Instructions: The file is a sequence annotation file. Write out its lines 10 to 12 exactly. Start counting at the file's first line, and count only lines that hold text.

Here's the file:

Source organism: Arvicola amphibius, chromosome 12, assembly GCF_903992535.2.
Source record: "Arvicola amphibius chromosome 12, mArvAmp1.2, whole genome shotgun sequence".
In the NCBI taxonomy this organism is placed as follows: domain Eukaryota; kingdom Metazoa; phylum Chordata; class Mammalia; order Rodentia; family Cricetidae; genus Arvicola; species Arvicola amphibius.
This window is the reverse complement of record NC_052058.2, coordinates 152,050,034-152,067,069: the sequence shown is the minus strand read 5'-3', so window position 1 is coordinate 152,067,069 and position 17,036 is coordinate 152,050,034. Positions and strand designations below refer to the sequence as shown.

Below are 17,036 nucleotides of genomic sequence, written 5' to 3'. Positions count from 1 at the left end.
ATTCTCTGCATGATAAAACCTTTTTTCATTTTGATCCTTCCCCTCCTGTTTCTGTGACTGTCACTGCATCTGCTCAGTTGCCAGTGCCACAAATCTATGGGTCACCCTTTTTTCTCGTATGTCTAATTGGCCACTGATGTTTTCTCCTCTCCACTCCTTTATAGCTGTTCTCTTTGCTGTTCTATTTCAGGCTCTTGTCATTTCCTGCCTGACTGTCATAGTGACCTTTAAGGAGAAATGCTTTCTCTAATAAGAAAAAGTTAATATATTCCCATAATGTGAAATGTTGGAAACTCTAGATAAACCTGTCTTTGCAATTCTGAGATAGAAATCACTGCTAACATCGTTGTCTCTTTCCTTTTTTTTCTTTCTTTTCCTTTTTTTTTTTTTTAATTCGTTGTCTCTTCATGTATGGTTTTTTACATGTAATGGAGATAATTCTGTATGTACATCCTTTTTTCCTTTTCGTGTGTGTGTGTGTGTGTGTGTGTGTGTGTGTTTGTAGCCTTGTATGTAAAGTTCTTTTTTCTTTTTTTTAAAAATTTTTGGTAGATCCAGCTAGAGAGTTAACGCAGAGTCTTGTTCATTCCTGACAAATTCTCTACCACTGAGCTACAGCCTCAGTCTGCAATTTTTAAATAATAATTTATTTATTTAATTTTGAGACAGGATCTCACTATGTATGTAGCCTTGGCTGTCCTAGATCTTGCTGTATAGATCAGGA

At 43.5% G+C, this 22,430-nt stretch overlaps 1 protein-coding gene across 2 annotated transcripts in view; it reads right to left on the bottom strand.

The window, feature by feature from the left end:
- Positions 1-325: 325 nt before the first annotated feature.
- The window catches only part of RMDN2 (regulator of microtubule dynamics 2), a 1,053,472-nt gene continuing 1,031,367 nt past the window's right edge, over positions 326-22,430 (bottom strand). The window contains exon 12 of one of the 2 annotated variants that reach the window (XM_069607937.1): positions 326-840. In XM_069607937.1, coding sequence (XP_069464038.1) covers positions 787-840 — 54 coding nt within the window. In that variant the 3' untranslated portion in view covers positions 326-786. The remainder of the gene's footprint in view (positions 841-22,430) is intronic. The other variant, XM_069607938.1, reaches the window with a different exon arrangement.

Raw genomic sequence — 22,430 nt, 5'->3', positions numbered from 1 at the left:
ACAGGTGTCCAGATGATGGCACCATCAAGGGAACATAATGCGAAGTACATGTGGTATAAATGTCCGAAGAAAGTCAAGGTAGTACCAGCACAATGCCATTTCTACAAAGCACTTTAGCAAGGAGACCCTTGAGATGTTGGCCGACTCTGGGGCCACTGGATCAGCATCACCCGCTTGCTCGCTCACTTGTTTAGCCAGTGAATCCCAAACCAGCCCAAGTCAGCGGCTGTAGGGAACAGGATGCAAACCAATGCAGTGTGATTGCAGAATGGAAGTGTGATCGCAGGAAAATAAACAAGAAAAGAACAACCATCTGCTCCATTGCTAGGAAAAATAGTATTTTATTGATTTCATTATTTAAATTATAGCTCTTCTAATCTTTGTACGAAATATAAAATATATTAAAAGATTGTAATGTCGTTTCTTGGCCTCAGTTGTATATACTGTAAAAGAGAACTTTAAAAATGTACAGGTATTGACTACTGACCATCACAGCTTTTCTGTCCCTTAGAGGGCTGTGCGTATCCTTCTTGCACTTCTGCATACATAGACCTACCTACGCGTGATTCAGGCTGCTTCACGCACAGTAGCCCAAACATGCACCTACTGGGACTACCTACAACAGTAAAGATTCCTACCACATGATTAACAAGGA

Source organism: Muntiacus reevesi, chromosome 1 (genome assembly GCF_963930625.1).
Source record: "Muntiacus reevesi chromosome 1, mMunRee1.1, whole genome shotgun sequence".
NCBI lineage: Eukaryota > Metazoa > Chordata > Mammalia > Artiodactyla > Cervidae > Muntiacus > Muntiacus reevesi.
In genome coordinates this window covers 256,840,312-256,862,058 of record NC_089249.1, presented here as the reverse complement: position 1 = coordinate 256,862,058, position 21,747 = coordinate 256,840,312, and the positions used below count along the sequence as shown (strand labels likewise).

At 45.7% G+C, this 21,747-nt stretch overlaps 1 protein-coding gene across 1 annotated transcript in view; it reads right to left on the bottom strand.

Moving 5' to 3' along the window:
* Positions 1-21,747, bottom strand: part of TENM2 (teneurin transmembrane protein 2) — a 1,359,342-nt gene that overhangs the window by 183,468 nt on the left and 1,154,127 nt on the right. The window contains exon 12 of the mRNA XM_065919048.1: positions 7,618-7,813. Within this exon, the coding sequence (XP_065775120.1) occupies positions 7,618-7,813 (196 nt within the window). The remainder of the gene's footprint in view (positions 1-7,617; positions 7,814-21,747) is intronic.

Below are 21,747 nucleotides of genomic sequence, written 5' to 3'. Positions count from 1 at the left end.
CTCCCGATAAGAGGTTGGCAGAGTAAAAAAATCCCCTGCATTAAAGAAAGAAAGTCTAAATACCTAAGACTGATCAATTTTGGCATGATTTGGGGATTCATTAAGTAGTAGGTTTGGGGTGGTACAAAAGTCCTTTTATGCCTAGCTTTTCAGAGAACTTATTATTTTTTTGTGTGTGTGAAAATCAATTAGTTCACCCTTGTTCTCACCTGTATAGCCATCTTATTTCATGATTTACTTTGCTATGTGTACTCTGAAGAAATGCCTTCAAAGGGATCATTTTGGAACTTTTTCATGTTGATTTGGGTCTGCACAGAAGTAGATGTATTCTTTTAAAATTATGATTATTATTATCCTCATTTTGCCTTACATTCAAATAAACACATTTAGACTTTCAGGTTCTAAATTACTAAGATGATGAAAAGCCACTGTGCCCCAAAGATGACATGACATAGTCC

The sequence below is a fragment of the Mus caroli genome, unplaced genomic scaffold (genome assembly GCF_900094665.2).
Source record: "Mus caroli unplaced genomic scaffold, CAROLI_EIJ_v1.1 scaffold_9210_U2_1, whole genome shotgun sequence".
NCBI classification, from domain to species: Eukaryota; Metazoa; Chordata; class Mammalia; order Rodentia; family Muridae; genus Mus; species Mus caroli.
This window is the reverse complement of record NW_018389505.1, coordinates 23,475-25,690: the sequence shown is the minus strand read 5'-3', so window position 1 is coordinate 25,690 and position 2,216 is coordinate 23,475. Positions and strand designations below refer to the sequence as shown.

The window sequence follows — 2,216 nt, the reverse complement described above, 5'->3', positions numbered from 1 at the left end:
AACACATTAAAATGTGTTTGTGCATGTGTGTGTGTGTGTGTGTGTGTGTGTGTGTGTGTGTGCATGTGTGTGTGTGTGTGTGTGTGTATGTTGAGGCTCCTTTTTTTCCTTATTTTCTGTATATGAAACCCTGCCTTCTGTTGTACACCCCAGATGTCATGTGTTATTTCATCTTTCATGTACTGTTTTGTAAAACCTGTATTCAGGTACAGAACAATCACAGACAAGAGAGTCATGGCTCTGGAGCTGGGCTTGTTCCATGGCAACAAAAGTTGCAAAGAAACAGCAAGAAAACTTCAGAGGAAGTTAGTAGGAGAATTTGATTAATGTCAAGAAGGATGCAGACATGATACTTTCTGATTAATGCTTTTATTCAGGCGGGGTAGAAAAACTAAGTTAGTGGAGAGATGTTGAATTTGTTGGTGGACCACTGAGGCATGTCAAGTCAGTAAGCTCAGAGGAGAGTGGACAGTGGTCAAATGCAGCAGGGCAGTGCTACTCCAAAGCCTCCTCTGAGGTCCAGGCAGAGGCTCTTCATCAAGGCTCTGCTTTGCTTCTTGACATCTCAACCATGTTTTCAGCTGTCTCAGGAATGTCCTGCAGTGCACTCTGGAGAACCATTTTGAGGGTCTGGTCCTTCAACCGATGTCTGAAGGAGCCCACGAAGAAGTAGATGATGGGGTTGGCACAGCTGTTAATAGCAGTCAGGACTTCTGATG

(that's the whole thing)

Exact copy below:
- The window catches only part of RMDN2 (regulator of microtubule dynamics 2), a 1,053,472-nt gene continuing 1,031,367 nt past the window's right edge, over positions 326-22,430 (bottom strand). The window contains exon 12 of one of the 2 annotated variants that reach the window (XM_069607937.1): positions 326-840. In XM_069607937.1, coding sequence (XP_069464038.1) covers positions 787-840 — 54 coding nt within the window. In that variant the 3' untranslated portion in view covers positions 326-786. The remainder of the gene's footprint in view (positions 841-22,430) is intronic. The other variant, XM_069607938.1, reaches the window with a different exon arrangement.

Raw genomic sequence — 22,430 nt, 5'->3', positions numbered from 1 at the left:
ACAGGTGTCCAGATGATGGCACCATCAAGGGAACATAATGCGAAGTACATGTGGTATAAATGTCCGAAGAAAGTCAAGGTAGTACCAGCACAATGCCATTTCTACAAAGCACTTTAGCAAGGAGACCCTTGAGATGTTGGCCGACTCTGGGGCCACTGGATCAGCATCACCCGCTTGCTCGCTCACTTGTTTAGCCAGTGAATCCCAAACCAGCCCAAGTCAGCGGCTGTAGGGAACAGGATGCAAACCAATGCAGTGTGATTGCAGAATGGAAGTGTGATCGCAGGAAAATAAACAAGAAAAGAACAACCATCTGCTCCATTGCTAGGAAAAATAGTATTTTATTGATTTCATTATTTAAATTATAGCTCTTCTAATCTTTGTACGAAATATAAAATATATTAAAAGATTGTAATGTCGTTTCTTGGCCTCAGTTGTATATACTGTAAAAGAGAACTTTAAAAATGTACAGGTATTGACTACTGACCATCACAGCTTTTCTGTCCCTTAGAGGGCTGTGCGTATCCTTCTTGCACTTCTGCATACATAGACCTACCTACGCGTGATTCAGGCTGCTTCACGCACAGTAGCCCAAACATGCACCTACTGGGACTACCTACAACAGTAAAGATTCCTACCACATGATTAACAAGGA